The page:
1. The Rear Wall and Stained-Glass Window
Soon after moving in, the couple began renting movies and projecting them on the wall for gatherings. They sometimes find bits of old prayer books floating in the air. “The prayer books exude from the woodwork,” says Robins. Jewish tradition dictates “you are not allowed to dispose of them; they have to be buried,” she says. “So the congregation stuffed them in the walls. I collect them. I’m keeping them safe.”
2. Hanging Sculpture
Hot and Cold Wars hangs between the two balconies. Robbins made the ceramic pieces, and her husband painted and strung them.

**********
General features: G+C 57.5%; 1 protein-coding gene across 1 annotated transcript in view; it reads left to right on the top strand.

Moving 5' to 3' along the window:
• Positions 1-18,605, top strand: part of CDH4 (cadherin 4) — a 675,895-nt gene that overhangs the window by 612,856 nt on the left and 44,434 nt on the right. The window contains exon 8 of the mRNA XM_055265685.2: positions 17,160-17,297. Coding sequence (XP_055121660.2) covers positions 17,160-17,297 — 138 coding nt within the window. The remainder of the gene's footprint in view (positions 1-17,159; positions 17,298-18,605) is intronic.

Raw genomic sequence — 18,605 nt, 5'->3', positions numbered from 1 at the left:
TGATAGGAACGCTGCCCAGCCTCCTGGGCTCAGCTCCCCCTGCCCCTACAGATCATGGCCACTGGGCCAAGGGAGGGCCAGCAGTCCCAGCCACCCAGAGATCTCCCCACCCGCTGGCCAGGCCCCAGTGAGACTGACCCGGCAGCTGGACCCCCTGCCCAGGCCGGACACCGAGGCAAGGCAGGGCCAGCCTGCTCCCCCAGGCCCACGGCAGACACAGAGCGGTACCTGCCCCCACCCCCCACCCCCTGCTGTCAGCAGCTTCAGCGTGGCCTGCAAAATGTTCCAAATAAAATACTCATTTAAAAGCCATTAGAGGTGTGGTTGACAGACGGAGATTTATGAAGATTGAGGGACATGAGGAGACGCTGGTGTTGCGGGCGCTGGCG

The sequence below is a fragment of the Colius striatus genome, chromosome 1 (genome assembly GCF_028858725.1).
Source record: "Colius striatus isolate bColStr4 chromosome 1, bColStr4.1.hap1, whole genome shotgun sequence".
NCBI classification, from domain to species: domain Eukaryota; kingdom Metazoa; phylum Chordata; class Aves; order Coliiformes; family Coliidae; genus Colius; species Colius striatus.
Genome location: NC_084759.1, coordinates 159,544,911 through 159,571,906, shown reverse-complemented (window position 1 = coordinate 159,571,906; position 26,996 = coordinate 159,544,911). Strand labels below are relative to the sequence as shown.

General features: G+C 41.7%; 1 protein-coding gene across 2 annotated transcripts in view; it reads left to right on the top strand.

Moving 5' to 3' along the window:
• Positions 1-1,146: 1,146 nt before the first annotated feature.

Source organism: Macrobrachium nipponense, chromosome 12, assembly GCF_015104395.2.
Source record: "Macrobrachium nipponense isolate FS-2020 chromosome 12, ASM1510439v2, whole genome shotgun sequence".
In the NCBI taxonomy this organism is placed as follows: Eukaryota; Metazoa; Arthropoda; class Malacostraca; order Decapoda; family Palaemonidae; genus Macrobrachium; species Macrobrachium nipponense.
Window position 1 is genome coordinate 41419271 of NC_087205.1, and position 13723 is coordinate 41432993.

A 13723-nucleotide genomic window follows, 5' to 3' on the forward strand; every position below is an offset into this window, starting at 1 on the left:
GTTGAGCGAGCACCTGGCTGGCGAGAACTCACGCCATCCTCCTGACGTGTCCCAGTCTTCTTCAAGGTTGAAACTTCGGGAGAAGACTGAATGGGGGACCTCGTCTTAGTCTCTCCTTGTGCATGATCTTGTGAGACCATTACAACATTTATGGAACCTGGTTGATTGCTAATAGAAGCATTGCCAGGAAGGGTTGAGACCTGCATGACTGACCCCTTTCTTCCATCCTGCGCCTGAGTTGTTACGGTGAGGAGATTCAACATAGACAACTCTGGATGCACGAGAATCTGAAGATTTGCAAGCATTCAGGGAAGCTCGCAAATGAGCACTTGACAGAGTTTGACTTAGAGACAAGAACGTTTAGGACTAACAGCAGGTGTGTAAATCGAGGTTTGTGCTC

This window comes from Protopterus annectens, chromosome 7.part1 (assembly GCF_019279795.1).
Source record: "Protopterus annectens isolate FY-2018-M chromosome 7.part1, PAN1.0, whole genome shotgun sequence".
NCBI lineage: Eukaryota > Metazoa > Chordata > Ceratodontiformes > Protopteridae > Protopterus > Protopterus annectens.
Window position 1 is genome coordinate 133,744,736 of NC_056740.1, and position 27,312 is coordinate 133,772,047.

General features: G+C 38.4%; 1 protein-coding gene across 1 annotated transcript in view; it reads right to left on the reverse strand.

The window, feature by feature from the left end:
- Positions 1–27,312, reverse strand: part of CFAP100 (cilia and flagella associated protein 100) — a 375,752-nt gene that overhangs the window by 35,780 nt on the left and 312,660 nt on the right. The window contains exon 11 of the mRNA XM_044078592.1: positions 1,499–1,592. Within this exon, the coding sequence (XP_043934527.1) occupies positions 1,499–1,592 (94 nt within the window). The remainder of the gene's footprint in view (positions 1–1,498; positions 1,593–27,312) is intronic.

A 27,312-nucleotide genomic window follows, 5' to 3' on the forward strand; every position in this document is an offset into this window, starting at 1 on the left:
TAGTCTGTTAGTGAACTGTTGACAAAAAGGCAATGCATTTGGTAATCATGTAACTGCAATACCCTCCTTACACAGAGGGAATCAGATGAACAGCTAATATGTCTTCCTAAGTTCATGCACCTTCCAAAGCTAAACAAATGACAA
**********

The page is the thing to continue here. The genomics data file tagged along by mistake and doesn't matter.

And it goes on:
3. The Downstairs Interior
The building’s simple, open plan was consistent with the young artists’ work and living philosophies. “When we came to New York in the early sixties, we were taught by Abstract Expressionists,” says Nozkowski. “And I remember discussing with our teachers that, you know, it was morally important to live and work in the same place. You fried eggs the same way you painted paintings.”